A very dear friend of mine, Roger W McGowen, has spent more than half his life on death row in Texas for a crime we know he did not commit (he is now 47). Rather than allowing himself to be destroyed by totally inhumane circumstances, he used them to grow. Often painfully, slowly, with setbacks, but never, never giving up his relentless search for improvement, a deeper understanding of life, a more spiritual vision.A spiritual heritage for humanity
I started corresponding with Roger in 1997. After 3-4 years, I felt I could not keep his amazing letters to myself. They belonged to the cultural and spiritual heritage of humanity. The book of his letters appeared in French in 2003 (since it has been translated into Dutch and a completely revised English version was published by Cygnus in 2010.)
The impact of the book has simply been unbelievable. For eight years it has been transforming lives around the planet and enabled the international support committee created in support of his defence in 2006 to raise an important sum donated by readers for his defense (legal costs are very high in the USA). One woman in Zürich was so touched she sent over $50,000 – just from reading a book!
In April of this year, Roger sent me an extract from a letter from a young Swiss boy of 13 who wrote: ‘Because of your book, I now volunteer in a shelter for the less fortunate. After reading your book, I will never look at people the same or treat them the same and from this day on I will try to do only good.’ 13 years old! Roger adds, ‘I had the letter until the last shake down where they destroyed [personal possessions in] our cells and everyone lost things. It was one of the most touching letters I ever received.’
Giving thanks for small blessings
This amazing man has reached a level of forgiveness, humility, unconditional love, happiness and even humour that are almost unbelievable. He wrote to a good friend of mine that if he had to die on death row, he would at least have proved that one can be happy even there! And speaking of humour, a correspondent of his sent me a recent letter where Roger writes, ‘I am doing well. I could wish for better lodgings but there are many that live in worse conditions so I give thanks to God for the small blessings that I have and try to make the best from what I am given.’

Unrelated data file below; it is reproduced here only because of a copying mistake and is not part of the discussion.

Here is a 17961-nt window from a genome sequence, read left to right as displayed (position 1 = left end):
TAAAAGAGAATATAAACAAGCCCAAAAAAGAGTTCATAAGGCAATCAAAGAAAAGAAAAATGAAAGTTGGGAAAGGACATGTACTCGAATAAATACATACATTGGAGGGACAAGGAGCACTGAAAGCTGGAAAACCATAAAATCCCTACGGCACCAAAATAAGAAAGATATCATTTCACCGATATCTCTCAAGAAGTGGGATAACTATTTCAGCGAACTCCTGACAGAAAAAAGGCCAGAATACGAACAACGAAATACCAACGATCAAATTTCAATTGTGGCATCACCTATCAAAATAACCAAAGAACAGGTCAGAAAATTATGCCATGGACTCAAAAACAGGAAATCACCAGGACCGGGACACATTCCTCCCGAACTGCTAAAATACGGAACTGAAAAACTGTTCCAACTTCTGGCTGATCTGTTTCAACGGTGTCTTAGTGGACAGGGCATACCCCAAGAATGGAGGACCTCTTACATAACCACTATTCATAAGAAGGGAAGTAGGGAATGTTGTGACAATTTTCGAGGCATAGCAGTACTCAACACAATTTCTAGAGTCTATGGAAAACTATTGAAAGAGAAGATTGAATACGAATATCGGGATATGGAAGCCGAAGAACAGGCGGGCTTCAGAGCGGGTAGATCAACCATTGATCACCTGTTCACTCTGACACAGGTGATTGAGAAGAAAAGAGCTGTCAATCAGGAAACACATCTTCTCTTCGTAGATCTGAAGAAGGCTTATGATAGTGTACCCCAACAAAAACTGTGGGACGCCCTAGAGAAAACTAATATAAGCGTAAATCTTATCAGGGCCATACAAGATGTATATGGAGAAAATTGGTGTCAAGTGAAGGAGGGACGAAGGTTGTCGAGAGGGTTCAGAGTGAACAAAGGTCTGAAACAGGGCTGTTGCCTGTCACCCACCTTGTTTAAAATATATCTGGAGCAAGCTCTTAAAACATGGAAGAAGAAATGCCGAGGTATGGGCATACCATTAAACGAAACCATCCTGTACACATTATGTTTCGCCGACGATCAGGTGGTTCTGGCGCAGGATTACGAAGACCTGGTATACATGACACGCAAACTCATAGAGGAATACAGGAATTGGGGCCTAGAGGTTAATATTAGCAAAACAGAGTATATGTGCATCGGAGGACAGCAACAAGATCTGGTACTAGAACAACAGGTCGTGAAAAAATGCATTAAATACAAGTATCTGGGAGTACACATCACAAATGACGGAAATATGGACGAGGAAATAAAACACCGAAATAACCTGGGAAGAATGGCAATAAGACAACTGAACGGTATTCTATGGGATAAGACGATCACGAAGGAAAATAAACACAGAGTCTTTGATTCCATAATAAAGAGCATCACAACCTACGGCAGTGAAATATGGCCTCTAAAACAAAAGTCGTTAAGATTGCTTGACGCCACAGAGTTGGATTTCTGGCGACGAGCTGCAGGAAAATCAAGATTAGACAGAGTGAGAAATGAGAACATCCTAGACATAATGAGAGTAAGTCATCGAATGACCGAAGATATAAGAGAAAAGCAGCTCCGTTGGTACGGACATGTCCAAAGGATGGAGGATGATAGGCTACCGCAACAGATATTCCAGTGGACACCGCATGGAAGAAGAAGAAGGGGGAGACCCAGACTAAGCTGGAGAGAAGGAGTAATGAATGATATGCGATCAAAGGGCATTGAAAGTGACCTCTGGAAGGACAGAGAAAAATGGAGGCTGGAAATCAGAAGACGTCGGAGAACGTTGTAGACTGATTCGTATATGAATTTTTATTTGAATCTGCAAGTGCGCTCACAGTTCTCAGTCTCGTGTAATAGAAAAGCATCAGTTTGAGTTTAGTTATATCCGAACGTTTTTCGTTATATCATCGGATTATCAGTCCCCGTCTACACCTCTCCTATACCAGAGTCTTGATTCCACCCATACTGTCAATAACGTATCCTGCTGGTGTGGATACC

Among the many spiritual tools Roger has forged or used to grow in prison, blessing has played a key role, as the following extract from a letter of his stresses.
‘Much of my property has been destroyed and they tore my cell apart twice a day [= shake down]. They tore it apart on December 23, my birthday. They came back and did it again later that same night. They tore it apart again on New Year’s Eve – they really destroyed things that day. Then they locked the prison down on January 2, and for the next 11 days we were fed cold pancakes and peanut butter sandwiches. … I was very upset for being treated this way, so upset that I stopped talking to anyone…’A burden lifted
‘Then I received The Gentle Art of Blessing and began to read and my burden lifted. So I started blessing the officers, all of them, especially those who had just torn apart my belongings. And I realized that God was showing me the calm in the middle of the storm and that love is so easy. I will not bow to hatred. They cannot make me hate them. I will continue to bless them, regardless of what they destroy, because they cannot destroy the love I have for them as children of God.
‘I have to forgive them a thousand times for the wrong they do. I will not be a victim. Blessings for others are blessings for us. God never forgets. When we bless others we bless ourselves, mind, body and self.’
A renewed sense of love
And the next month he wrote to me: ‘Actually things have gone smoothly over the last month, and I recognize it is because of my blessing everyone all day and night, no matter what they have done to me. Yes, things are a lot easier here, not because the officers have changed, but because my outlook has changed. I look at things with a renewed sense of love and understanding. I now try to look for the good and perfection in all of God’s children, even those that hate me, because God made us all perfect.
‘I know that God has really blessed me. I know in my heart that God has something wonderful planned for me. Yes, God’s plan for us all is perfect.’
This is written from death row, Texas.
And I will end with my favorite quote from the whole book:
‘Love is only one thought away.
It can never be depleted.
Remember to use it often.’
Love to you all,